Dance 2016
Drew Yowell, an ECU junior, will be performing in Dance 2016 which opens Jan. 28 at McGinnis Theatre. Here, Yowell dances in “Rhapsody” choreographed by Zalman Raffael Grinberg, who is choregrapher in residence at the Carolina Ballet. (Photos by Cliff Hollis)

Dance 2016 opens at McGinnis Theatre

Jan. 27, 2016

By Crystal Baity
ECU News Services

From contemporary to classical ballet, a diverse mix of styles will highlight East Carolina University’s Dance 2016 opening Jan. 28.

Drew Yowell, an ECU junior who will dance in works by three different guest choreographers, said each piece is completely unique and different.

Yowell is one of nine dancers who will showcase guest choreographer Ji-Eun Lee’s contemporary piece inspired by dreams. Lee works with the Prague Chamber Ballet and is in residence with ECU’s School of Theatre and Dance this academic year.

“Everybody has dreams and the concept of a dream is very different for everybody,” Lee said. “It’s totally up to the audience to interpret.” 

The piece offers a side of modern dance that ECU audiences haven’t really seen, Yowell said. “Her piece incorporates a lot of European dance influences. It’s pure and naked and truthful, focusing on betrayal and the loss of a dream.”
Dance 2016ECU dancers rehearse guest choregrapher Ji-Eun Lee’s contemporary piece “A Sacred Dream.” Lee is in residence at ECU’s School of Theatre and Dance this academic year.

Lee, who has won many international choreographic awards, has taught in Western Europe, Eastern Europe and Asia and welcomed the opportunity to come to ECU.

“ECU’s program is very professional,” Lee said. “ECU provides a lot of opportunities for students and prepares students well.”

The other guest choreographers for Dance 2016 are Richard Smith, a former ECU student and executive director of Inaside Dance Company in Chicago, and Zalman Raffael Grinberg, who is choreographer in residence with the Carolina Ballet of Raleigh.

Smith’s soulful jazz dance style highlights a piece he created just for Dance 2016, which focuses on dealing with the constant ups and downs of life. Grinberg has revived one of his earlier modern ballet works set to “Rhapsody in Blue” by George Gershwin, which will include dancer Sean Armstrong, who is also with the Carolina Ballet. The piece explores the idea of being in “the big city,” incorporating the bad and the good.

Yowell said the experience of working with three choreographers has been wonderful while also challenging, because each had a different focus – from technique to concept – for their piece.

“Going from rehearsal to rehearsal I had to make a mental switch and remember what each choreographer was looking for,” he said. “Rehearsals would also be physically challenging at some points. As a dance major, you’re on your feet doing intricate movement during classes, then you might have a small break to go home or eat but then you’re back in the rehearsal space learning and rehearsing.”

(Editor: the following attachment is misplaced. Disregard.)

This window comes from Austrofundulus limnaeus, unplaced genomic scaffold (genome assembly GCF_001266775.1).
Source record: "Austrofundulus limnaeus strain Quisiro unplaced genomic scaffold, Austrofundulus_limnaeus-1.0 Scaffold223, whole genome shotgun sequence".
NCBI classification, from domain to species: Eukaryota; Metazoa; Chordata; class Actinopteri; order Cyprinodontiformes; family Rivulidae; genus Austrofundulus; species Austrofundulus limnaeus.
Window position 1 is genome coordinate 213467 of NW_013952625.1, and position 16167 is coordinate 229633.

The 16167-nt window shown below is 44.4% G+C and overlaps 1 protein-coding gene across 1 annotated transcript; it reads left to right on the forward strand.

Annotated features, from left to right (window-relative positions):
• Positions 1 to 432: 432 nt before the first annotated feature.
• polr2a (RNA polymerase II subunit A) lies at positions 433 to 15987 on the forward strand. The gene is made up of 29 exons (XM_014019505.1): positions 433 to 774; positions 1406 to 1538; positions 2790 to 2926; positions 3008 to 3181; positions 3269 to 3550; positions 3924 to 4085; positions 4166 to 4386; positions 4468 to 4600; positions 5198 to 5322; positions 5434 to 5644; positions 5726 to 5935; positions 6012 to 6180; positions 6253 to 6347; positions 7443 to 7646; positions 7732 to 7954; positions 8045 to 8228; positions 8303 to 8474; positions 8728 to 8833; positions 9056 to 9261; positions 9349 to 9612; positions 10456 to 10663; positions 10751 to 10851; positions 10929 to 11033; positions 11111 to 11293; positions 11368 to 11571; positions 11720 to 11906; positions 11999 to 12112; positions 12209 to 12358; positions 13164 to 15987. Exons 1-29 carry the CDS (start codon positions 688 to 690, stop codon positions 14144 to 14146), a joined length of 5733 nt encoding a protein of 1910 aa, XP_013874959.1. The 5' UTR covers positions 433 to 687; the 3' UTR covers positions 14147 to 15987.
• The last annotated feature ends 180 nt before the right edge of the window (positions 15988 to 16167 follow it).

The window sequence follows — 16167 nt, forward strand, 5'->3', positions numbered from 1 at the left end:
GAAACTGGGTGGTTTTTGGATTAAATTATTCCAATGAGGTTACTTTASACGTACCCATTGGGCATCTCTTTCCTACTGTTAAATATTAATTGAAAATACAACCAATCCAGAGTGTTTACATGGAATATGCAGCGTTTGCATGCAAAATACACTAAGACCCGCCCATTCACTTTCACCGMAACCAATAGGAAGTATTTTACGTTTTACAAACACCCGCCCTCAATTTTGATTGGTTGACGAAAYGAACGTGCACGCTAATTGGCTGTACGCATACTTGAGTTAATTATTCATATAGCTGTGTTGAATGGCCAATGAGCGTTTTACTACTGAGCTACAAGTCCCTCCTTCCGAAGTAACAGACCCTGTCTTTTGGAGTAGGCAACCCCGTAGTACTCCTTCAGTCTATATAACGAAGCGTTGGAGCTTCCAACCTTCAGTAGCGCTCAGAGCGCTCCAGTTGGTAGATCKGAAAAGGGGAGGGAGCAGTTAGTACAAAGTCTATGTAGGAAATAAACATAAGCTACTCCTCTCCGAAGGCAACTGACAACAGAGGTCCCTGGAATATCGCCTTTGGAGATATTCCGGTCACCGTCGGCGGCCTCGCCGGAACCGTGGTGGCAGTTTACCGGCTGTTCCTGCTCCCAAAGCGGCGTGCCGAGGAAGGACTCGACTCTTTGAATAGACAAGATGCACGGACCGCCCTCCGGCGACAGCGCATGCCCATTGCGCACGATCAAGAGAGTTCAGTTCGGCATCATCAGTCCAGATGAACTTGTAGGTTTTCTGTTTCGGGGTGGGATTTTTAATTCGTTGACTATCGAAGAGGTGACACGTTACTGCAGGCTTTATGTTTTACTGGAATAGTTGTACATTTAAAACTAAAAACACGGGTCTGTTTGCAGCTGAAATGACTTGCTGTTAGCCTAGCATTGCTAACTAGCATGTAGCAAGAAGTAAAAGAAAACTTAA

In addition, Yowell was taking 22 credit hours during rehearsals in the fall while working part-time as a delivery driver for Campus Cookies. “Scheduling was taxing. However, I am extremely grateful for the opportunities I was given,” Yowell said. 

Yowell decided on dance after trying a lot of different extracurricular pursuits, from karate to music. His father was in the U.S. Coast Guard, and Yowell’s family moved around a lot, but his father settled in North Carolina when Yowell was in high school. That’s when he discovered ECU.

“After visiting the campus, I fell in love with the architecture of the school,” Yowell said. “I went back home that night and I looked up audition dates. After I auditioned, I had the pleasure of watching Dance 2014 and I was so impressed with the level of talent that I knew I had to go to ECU.”

ECU faculty choreographers include Galena Panova’s excerpts from the Don Quixote ballet, Tommi Galaska with a jazz piece, Dirk Lumbard’s tap and John Dixon, who created a contemporary performance that he explains as “a poetic response and kinesthetic challenge to philosopher G.E. Moore's famous argument, ‘here is one hand, and here is another’ as proof of the external world.”

Performances will be held Jan. 28-30 at 8 p.m., Jan. 31 at 2 p.m. and Feb. 1-2 at 8 p.m. Tickets are $15 for the public or $10 for ECU students and youth. For more information, email, call 252-328-6829 or visit

ECU students rehearse “Tap Into Color” in McGinnis Theatre for the School of Theatre and Dance’s production of Dance 2016. The piece was choreographed by ECU faculty member Dirk Lumbard, Arelia Hoy and Erica Bolick.
Dance 2016